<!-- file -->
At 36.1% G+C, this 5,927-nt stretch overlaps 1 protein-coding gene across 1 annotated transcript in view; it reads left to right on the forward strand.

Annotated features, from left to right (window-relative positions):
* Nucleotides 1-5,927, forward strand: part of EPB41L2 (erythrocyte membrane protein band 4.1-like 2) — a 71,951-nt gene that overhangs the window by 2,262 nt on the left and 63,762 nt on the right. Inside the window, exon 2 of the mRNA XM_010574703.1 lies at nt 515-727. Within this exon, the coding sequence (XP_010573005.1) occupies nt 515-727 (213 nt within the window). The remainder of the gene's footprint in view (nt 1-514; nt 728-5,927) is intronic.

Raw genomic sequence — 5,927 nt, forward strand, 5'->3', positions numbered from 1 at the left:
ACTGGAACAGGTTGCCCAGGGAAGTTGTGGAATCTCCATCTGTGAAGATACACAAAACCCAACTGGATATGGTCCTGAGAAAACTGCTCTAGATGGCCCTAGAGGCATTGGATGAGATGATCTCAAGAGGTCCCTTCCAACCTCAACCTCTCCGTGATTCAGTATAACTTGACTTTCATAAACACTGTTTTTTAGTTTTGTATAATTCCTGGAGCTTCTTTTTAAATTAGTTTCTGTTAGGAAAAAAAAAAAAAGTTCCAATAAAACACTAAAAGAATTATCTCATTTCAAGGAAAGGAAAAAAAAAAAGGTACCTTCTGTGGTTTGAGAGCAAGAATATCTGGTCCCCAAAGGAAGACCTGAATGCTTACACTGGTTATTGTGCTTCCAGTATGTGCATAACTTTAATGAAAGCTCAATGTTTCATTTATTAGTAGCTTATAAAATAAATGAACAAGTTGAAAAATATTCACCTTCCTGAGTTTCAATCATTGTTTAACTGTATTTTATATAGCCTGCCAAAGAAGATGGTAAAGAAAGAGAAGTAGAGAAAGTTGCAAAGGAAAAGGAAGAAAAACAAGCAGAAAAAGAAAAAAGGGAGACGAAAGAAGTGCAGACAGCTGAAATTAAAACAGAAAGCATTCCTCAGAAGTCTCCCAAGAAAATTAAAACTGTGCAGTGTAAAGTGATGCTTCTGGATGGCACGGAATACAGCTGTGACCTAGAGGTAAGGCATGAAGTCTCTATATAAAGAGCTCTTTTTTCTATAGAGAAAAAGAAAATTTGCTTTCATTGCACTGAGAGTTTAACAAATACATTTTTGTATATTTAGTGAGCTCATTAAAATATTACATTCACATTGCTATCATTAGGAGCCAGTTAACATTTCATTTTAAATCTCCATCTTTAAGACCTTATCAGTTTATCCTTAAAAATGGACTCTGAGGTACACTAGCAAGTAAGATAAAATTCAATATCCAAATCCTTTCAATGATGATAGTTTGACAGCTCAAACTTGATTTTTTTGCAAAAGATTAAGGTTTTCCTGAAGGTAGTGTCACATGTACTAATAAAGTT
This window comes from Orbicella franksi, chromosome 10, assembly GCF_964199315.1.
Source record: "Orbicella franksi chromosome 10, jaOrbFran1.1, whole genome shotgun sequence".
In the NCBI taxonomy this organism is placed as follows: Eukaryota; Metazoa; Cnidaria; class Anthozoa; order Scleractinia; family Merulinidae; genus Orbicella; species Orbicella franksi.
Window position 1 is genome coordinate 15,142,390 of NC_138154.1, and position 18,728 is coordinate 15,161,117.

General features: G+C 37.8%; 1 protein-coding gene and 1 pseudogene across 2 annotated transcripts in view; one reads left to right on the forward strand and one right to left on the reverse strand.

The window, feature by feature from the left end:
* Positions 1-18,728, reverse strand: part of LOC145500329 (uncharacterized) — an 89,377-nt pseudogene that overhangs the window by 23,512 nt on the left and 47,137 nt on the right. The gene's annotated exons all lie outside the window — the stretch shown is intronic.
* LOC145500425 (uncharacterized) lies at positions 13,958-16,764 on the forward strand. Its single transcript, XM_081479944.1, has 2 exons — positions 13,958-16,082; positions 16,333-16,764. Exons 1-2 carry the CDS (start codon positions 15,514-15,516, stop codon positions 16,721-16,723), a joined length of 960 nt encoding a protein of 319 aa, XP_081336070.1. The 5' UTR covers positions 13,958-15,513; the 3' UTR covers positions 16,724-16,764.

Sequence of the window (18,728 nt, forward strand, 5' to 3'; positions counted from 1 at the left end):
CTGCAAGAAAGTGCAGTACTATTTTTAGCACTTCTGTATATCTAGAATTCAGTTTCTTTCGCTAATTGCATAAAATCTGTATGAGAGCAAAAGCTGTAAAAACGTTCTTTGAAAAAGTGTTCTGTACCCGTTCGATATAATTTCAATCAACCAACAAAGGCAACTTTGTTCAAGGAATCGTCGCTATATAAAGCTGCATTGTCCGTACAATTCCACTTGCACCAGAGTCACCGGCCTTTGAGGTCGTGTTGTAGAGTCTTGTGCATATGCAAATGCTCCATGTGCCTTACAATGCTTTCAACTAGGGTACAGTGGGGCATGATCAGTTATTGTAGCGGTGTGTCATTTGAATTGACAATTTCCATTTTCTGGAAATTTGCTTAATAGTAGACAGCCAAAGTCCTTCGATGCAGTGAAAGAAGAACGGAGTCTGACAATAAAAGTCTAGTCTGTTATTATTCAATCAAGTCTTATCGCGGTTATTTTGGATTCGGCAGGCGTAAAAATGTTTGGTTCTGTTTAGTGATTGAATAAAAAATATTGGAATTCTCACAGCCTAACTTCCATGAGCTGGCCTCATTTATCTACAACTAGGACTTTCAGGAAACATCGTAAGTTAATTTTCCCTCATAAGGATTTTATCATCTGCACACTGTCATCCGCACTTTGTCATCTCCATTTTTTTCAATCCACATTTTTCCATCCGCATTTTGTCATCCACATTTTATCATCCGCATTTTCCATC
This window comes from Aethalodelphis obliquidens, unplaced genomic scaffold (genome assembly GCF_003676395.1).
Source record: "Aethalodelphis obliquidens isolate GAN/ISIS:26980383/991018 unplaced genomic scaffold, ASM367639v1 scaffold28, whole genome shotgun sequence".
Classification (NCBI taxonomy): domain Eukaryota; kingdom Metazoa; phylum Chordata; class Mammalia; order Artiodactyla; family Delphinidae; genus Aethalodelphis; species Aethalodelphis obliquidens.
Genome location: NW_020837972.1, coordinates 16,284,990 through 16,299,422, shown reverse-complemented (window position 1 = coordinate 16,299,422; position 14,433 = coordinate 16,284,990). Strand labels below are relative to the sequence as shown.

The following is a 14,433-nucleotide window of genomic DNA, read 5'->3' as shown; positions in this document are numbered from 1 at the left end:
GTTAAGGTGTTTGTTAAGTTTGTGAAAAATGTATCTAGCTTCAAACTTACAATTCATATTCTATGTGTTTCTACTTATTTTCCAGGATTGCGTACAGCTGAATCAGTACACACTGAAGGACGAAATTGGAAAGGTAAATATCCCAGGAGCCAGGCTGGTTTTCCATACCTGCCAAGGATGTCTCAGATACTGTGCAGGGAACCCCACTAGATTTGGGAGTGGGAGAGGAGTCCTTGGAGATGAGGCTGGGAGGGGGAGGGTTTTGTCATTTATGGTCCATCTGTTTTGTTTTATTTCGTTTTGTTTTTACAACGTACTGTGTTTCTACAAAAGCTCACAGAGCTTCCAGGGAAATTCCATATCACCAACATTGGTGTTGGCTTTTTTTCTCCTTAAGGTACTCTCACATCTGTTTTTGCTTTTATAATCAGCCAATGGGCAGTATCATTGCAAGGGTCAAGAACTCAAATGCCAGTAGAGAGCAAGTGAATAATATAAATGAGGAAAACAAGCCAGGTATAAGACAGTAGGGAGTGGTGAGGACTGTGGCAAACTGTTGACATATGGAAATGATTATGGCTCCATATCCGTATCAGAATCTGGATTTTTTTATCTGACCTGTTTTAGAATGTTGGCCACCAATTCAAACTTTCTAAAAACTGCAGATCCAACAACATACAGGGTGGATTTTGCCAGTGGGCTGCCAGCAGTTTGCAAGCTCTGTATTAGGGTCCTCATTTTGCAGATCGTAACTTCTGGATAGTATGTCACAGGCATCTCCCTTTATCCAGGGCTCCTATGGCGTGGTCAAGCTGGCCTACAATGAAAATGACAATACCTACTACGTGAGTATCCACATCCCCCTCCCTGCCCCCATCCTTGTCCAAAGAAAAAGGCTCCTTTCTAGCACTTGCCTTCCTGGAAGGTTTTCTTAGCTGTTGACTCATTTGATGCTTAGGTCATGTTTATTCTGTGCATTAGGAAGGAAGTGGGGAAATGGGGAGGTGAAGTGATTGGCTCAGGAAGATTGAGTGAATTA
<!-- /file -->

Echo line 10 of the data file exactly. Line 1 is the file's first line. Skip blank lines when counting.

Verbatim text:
General features: G+C 37.8%; 1 protein-coding gene and 1 pseudogene across 2 annotated transcripts in view; one reads left to right on the forward strand and one right to left on the reverse strand.